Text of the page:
Originating in the study of languages, structuralism has exerted a vast amount of influence in the social sciences especially in the work of Saussure, Levi-Strauss and Roland Barthes. Although these theorists may disagree with the exact view of structuralism, there is, on the other hand, a broad consensus that a structuralist approach to the study of human society and culture involves the notion of wholes. The purpose of this essay will be to develop the points of structuralism and the product of its strengths and weaknesses in relevance to important aspects of contemporary society. This will include the works of Saussure who was an expert on languages and talks about the rules of language. Levi Strauss who suggested that cultural phenomena such as myths, art, kinship systems and language display certain ordered patterns or structures and work of Roland Barthes
Sociology of Saussure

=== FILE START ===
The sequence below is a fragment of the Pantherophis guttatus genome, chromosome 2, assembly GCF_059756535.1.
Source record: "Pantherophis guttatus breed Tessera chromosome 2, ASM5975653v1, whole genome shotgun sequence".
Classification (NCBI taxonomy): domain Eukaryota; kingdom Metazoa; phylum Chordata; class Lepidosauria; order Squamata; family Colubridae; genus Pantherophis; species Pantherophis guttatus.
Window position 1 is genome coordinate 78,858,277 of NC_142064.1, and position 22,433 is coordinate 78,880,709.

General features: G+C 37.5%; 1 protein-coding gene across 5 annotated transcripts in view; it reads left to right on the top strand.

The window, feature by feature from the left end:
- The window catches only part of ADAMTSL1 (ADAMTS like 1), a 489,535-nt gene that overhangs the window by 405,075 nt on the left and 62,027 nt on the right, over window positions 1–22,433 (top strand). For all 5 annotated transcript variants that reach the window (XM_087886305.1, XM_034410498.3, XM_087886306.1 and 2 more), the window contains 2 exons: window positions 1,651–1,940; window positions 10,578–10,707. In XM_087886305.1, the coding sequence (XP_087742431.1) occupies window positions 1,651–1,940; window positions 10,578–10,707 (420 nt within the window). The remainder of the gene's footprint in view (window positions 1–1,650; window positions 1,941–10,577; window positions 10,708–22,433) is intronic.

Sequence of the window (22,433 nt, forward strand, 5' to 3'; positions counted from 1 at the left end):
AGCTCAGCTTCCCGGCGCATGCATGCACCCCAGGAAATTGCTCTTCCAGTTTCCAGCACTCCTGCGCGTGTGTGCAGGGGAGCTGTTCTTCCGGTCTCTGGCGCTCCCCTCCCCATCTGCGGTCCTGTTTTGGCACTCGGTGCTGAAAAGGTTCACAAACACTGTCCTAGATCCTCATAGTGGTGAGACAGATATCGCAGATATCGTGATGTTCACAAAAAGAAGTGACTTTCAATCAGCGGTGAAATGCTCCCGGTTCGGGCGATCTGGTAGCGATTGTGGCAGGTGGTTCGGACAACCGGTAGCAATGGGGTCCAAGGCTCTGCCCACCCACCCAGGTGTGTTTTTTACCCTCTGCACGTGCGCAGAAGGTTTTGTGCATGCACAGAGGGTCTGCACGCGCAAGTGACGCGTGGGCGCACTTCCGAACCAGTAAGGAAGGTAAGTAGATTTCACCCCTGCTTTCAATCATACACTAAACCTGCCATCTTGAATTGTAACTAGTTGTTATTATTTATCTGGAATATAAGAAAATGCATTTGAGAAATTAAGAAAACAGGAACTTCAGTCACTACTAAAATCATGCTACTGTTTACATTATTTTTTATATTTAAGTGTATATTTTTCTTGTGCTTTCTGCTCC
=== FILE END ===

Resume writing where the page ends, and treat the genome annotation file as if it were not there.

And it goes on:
The founder of modern structuralism was Ferdinand de Saussure. An expert on Indo-European languages, Saussure worked on a general theory of languages during the 1980’s and he followed Durkheim in regarding language as an example of a social fact. For Saussure, language constituted a collective representation, an abstract system of linguistic rules which governed concrete language use and a formal and coherent structure. In explaining how languages function, he distinguishes between signifiers and the signified which together constitute a sign. Saussure concentrated instead on the patterns and functions of language in use today, with the emphasis on how meanings are maintained and established and on the functions of grammatical structures. (Barry P. 1995. Beginning Theory, an Introduction to Literacy and Cultural Theory. Manchester University Press: Manchester.p.41) What he looks at is the social meaning which is embedded into the language. The key point for when we talk about social meaning is that we have to look at language and the ordering of language. But what exactly did Saussure say about linguistic structures which other structuralists found so fascinating? He describes the linguistic sign as a ‘double entity’, one formed by the association of two terms. These two terms do not consist of a name and thing, but of a form which signifies- the signifier and a meaning, the signified. ‘Signifier’ being the material and element of sign (e.g. printed word, or sound) and the ‘Signified’ being the mental element of ‘sign’ image/idea which the ‘signifier’ brings to mind. In his definition of the linguistic sign he used the word arbitrary for meanings which we give to words. By saying this he means that there is no inherent connection between the word and what the word designates. There is no intrinsic or essential reason why any particular combination of sounds and letters should be linked to any particular concept. The crucial connection is not between the sign and the “real” world of objects; rather, it is between the sign and the overall system of language. At any given time, the system of language is set: “The signifier, though to all appearances freely chosen with respect to the idea that it represents, is fixed, not free, with respect to the linguistic community that uses it. The masses have no voice in the matter, and the signifier chosen by language could be replaced by no other.(Saussure, 1974:71)(B S Turner (ed), 1996, Blackwell Companion to Social Theory, Blackwell p.171.) Saussure then came up with an analogy, which he would keep relating back to. This was between language and the game of chess. A chess piece gets its meaning from the distinction made between it and the other chess pieces on the board, not from what it looks like. The meaning and identity of a chess piece therefore derives from how it is distinguished from all the other chess pieces, i.e. from the difference between it and other pieces on the chess board. “The synchronic facts of language, like the synchronic facts of chess, are characterised by...
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